A district court in Louisiana has issued a landmark ruling asserting that abortion discrimination by an employer is illegal and violates women’s protections in the workplace.
A yearlong civil rights discrimination case came to a close in the U.S. District Court for the Eastern District of Louisiana when U.S. Federal Judge Janis van Meerveld ruled that Nicole Ducharme, a bartender that was fired within 48 hours of having an abortion, was terminated illegally.
Ducharme was a former bartender at the Deja Vu Bar & Grill in New Orleans. She notified her supervisor that she needed time off to terminate her pregnancy and was granted leave as long as she could and was fired less than two days later.
The plaintiff and her legal team argued that Déjà Vu Bar & Grill violated Title VII of the Civil Rights Act and the Louisiana Pregnancy Discrimination Act (LPDA).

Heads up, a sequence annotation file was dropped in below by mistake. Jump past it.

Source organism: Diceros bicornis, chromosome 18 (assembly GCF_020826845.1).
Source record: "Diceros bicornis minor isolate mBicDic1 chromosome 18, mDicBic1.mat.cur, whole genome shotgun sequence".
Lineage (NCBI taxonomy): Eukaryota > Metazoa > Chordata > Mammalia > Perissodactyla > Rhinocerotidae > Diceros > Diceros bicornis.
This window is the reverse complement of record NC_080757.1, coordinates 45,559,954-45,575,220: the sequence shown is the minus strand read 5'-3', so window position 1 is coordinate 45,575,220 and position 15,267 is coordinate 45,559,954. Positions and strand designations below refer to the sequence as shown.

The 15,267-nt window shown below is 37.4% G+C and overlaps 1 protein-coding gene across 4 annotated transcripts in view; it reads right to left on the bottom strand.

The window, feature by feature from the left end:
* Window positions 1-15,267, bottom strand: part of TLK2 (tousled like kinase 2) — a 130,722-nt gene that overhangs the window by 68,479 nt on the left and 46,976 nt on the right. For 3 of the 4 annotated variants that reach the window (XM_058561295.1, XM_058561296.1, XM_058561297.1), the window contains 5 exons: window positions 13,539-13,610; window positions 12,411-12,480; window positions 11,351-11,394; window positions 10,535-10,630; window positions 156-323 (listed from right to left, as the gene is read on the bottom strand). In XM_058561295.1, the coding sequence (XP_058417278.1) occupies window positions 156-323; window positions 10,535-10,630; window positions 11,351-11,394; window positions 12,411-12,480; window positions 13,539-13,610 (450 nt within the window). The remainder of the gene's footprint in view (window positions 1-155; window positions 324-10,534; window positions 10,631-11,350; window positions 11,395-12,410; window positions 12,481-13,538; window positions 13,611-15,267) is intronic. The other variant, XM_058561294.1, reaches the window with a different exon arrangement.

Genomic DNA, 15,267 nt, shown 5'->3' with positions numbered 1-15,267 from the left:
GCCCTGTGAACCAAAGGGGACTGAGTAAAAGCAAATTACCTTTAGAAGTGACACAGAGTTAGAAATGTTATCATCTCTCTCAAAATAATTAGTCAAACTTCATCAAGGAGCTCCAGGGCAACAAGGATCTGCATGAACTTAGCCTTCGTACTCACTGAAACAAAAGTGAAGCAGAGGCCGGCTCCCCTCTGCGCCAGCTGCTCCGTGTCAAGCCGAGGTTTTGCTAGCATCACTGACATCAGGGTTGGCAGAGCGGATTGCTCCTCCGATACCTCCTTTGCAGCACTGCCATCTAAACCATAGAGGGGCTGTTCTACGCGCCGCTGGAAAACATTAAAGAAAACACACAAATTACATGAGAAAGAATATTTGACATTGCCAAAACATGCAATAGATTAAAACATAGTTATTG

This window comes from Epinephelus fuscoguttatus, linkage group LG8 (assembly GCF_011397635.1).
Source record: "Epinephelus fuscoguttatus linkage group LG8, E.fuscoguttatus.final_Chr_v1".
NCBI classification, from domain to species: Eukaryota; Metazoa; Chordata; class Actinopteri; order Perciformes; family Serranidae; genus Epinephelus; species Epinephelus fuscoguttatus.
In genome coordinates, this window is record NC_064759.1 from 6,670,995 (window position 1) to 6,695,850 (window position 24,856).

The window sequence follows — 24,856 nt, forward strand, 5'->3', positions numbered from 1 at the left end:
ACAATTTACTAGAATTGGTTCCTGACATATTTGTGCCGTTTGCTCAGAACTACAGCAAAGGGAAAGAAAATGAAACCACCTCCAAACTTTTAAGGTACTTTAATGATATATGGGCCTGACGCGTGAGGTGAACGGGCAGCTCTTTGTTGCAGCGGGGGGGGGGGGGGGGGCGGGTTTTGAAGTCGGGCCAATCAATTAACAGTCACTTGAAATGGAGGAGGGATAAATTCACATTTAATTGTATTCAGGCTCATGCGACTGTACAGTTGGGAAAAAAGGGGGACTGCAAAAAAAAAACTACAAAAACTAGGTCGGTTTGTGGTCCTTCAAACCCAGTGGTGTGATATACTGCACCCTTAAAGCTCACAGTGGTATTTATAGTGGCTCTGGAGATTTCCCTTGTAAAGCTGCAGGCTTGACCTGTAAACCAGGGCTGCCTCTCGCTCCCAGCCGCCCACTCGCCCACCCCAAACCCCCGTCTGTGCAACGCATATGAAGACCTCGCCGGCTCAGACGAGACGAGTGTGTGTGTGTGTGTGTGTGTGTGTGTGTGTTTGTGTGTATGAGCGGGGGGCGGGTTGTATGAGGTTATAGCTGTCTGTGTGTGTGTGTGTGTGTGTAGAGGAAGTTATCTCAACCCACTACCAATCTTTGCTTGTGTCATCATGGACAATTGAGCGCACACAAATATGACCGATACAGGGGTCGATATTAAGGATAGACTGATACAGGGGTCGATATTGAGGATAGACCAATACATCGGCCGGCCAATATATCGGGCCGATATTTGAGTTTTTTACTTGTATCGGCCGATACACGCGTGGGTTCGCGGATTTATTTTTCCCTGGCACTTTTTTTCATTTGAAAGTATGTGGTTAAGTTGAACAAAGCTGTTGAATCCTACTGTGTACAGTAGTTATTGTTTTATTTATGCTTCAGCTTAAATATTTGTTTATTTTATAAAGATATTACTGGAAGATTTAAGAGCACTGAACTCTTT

The defendants, Crescent City Déjà Vu LLC (CCVD), claimed that Ducharme was drinking while on the job. Ducharme admits to having a drink while working the bar but claimed that it was a regular practice for all the workers at the bar and that she was never given a verbal warning as her employers claimed.
CCVD also argued that abortion discrimination is illegal under federal and state law. The company alleges that Title VII “does not recognize abortion as a protected characteristic.” Judge van Meerveld sided instead with Ducharme, confirming that abortion discrimination by an employer does indeed violate both federal and state law.
Van Meerveld stated that under Title VII of the federal Civil Rights Act, it is illegal to discriminate in employment because of “pregnancy, childbirth or related medical conditions.”
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